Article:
Prisons Spy Unit gets to Work

  • Prisons spy unit was trained by DIS, BPS and BDF intel units
  • Will identify threats before they manifest themselves
  • Will work hand in hand with other intelligence agencies


The recently introduced Prisons Service Intelligence Unit has commenced operations following a successful training programme conducted by the country’s top intelligence agencies, the Minister of Defence and Security, Kagiso Mmusi, has said.

“I can confirm that the Prisons intelligence unit has commenced operations,” Mmusi said. “They were trained by our capable intelligence officers from established organisations like the Botswana Defence Force (BDF), the Directorate of Intelligence and Security (DIS) and the Botswana Police Service (BPS).”

He added that the Prisons Intelligence Unit will work hand in hand with similar institutions.

But research shows that gathering information in prisons needs specialised skills because the setting has its own complications that include dealing with terror groups that are anti-establishment and have no problem telling lies. Besides, prisoners are generally reluctant to share information or testify while their credibility is easily scrutinised.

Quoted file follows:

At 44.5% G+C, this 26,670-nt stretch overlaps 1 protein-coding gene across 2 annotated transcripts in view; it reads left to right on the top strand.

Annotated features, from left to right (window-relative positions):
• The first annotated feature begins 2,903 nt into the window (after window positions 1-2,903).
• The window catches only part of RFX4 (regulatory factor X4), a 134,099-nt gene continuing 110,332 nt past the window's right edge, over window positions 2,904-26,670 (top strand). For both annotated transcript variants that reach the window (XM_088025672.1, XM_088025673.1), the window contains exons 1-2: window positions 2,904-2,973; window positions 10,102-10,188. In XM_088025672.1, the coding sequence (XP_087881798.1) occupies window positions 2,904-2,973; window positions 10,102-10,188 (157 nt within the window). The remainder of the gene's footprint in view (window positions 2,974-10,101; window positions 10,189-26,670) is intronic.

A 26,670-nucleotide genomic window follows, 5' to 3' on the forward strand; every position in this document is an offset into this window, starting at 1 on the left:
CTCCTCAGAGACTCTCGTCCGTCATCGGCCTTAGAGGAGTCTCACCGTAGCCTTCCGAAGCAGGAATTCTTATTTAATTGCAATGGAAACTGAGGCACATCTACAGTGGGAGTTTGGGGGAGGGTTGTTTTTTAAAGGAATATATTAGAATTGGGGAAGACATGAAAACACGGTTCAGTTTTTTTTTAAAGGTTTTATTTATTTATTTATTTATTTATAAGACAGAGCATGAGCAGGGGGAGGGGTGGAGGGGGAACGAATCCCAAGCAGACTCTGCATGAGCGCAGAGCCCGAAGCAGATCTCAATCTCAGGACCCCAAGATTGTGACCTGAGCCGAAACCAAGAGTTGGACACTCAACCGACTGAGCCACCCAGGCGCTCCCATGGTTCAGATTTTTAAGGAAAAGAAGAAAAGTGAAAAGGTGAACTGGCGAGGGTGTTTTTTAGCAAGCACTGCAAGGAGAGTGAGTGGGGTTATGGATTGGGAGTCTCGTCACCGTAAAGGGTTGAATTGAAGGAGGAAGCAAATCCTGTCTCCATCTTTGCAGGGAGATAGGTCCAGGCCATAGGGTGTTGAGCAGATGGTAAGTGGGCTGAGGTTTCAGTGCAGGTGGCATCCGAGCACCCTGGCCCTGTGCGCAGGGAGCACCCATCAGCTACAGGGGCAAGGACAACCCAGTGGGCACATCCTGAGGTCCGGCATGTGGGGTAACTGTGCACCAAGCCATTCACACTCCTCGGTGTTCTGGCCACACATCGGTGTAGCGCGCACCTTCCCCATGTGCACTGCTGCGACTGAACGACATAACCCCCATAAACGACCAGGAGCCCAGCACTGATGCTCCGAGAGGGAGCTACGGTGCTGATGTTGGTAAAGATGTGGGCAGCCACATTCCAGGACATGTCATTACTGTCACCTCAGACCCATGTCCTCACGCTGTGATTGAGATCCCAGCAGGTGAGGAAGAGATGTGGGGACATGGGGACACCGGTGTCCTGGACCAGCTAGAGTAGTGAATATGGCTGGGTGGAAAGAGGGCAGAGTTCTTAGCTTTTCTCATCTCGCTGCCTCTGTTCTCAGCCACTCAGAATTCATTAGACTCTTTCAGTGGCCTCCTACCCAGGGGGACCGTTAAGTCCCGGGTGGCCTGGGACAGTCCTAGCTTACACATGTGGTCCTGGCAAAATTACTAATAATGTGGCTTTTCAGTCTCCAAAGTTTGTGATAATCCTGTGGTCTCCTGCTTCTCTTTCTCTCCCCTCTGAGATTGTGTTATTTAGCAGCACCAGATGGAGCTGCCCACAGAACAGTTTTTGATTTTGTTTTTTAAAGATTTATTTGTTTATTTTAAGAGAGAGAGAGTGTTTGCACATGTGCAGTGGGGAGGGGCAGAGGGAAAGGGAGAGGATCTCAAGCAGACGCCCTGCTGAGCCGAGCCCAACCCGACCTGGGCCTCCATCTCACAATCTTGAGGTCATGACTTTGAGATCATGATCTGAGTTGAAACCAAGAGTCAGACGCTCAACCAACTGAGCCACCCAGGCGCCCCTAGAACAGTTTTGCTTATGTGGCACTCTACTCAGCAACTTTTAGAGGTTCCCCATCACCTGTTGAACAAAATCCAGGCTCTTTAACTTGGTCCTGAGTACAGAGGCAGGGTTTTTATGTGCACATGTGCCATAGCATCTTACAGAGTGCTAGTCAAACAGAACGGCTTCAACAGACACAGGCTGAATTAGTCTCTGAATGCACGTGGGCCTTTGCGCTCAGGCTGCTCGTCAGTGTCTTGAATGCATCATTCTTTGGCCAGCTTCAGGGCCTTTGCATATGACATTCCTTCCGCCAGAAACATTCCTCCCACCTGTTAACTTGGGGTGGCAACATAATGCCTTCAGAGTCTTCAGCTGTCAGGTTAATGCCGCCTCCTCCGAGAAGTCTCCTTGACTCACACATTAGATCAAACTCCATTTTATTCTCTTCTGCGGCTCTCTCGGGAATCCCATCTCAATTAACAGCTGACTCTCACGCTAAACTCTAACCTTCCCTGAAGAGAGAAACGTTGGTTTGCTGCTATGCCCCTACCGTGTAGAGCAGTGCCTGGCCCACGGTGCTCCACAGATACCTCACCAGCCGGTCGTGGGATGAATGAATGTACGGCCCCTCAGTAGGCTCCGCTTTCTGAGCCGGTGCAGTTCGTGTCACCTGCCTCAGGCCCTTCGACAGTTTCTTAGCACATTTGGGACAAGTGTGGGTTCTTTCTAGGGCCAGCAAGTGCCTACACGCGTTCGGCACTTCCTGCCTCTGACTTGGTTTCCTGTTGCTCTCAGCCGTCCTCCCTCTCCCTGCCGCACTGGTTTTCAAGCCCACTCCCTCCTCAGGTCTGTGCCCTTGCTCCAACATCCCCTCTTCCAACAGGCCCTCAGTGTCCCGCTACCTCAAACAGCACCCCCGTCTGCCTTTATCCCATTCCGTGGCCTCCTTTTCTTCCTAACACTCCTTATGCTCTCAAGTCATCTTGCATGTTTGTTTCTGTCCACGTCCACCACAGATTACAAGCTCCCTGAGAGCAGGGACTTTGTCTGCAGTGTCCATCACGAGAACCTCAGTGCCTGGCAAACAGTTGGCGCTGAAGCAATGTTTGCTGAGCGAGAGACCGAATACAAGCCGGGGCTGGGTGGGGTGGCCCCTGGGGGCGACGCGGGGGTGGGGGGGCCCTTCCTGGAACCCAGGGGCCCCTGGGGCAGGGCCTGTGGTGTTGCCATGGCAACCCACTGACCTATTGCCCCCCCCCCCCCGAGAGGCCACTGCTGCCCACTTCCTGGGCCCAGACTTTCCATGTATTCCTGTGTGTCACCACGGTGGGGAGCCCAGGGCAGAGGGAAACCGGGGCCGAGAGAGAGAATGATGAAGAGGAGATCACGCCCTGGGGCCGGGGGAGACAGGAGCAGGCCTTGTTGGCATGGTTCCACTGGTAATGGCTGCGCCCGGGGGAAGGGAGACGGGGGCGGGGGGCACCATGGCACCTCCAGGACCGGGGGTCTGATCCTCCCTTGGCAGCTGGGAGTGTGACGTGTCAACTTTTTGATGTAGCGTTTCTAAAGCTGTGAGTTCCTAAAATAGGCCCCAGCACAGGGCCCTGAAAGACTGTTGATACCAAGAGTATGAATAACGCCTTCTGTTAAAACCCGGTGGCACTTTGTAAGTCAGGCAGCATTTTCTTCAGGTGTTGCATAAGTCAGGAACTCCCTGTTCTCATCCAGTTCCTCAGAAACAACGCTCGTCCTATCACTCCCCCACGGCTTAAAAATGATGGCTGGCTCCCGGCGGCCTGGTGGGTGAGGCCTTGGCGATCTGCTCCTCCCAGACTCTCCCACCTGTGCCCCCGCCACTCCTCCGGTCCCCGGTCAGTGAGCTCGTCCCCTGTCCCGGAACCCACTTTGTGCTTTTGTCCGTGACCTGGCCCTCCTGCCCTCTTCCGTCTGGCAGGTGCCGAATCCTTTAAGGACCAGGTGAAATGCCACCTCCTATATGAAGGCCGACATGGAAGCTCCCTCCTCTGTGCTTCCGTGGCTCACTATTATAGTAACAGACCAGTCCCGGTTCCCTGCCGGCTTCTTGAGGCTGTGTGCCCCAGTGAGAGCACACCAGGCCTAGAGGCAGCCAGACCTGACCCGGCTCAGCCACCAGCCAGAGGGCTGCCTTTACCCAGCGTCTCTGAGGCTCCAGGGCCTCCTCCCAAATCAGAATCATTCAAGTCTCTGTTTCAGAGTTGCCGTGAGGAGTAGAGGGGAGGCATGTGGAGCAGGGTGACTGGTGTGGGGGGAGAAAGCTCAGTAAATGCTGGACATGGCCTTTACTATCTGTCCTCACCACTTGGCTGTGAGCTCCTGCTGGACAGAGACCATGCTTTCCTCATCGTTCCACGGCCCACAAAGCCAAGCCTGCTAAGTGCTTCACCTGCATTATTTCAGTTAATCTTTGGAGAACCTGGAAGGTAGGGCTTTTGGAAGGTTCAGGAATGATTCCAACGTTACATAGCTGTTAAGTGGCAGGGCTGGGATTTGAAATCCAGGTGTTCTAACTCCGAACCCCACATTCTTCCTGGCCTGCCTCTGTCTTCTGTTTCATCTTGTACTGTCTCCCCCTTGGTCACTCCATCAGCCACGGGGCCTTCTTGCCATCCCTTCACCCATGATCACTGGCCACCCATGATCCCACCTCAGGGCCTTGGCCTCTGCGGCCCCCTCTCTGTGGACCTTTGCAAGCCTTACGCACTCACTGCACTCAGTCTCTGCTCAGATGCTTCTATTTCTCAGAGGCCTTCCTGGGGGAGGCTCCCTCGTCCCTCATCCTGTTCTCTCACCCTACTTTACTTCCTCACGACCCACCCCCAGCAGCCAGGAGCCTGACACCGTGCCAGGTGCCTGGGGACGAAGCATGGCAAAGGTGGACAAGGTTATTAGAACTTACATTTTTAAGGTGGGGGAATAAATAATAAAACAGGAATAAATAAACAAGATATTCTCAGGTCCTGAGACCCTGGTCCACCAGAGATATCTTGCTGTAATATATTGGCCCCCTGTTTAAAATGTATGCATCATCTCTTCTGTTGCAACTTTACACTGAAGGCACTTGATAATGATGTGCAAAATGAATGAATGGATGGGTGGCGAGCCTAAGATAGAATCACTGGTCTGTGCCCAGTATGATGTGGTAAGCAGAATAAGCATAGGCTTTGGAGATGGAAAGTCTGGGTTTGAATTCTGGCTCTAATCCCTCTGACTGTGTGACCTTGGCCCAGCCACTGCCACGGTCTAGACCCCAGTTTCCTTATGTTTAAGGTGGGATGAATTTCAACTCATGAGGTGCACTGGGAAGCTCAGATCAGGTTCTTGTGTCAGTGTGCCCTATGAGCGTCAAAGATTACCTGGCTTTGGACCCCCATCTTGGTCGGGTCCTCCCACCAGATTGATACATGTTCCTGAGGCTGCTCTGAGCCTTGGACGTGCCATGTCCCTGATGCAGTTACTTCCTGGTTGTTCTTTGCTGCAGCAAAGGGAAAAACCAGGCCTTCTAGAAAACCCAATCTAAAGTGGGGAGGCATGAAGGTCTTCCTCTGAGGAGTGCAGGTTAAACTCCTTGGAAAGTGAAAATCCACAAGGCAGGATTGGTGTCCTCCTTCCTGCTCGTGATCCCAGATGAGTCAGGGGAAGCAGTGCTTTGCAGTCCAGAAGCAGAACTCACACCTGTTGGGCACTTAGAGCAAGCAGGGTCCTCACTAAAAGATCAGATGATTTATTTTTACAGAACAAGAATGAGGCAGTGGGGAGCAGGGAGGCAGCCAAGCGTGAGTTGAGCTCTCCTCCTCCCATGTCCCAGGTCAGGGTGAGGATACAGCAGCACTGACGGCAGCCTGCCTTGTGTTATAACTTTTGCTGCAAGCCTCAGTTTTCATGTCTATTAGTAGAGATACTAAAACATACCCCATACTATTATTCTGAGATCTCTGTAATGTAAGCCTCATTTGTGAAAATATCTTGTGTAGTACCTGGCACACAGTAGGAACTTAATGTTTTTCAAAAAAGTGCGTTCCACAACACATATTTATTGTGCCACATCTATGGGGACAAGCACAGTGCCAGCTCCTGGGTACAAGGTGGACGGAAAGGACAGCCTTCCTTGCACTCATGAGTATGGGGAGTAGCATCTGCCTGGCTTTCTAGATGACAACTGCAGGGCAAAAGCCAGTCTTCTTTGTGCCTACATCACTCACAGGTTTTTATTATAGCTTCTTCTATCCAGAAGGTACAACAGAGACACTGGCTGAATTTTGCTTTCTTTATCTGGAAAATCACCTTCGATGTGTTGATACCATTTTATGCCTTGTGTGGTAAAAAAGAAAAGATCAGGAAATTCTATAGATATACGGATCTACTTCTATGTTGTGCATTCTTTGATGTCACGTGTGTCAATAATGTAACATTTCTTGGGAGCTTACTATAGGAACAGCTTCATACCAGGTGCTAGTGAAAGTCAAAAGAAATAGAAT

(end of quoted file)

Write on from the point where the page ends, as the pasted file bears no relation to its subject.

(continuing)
One of the most widely used methods of intelligence gathering in prisons is the human intelligence method, which involves interaction with ‘snitches’ and informants information that is needed for one reason or another.

Why prisons intelligence?

Internationally, prisons intelligence units are established mainly to thwart escapes, riots and disturbances; support identification and prevention of criminal activity as well as the contravention of prison rules; identification and prevention of criminal activity in the external community; detection of staff corruption and smuggling and help with identification of organised criminal and/or terrorist groups.

Prisons intelligence agencies are also necessary for assessment of organised criminal group influence and interrelationships; identification of vulnerabilities in the prison system; identification of radicalised and extremism inmates in the prison system; help with protection of prisoners who are the most vulnerable and to support decision-makers in prevention and management of incidents.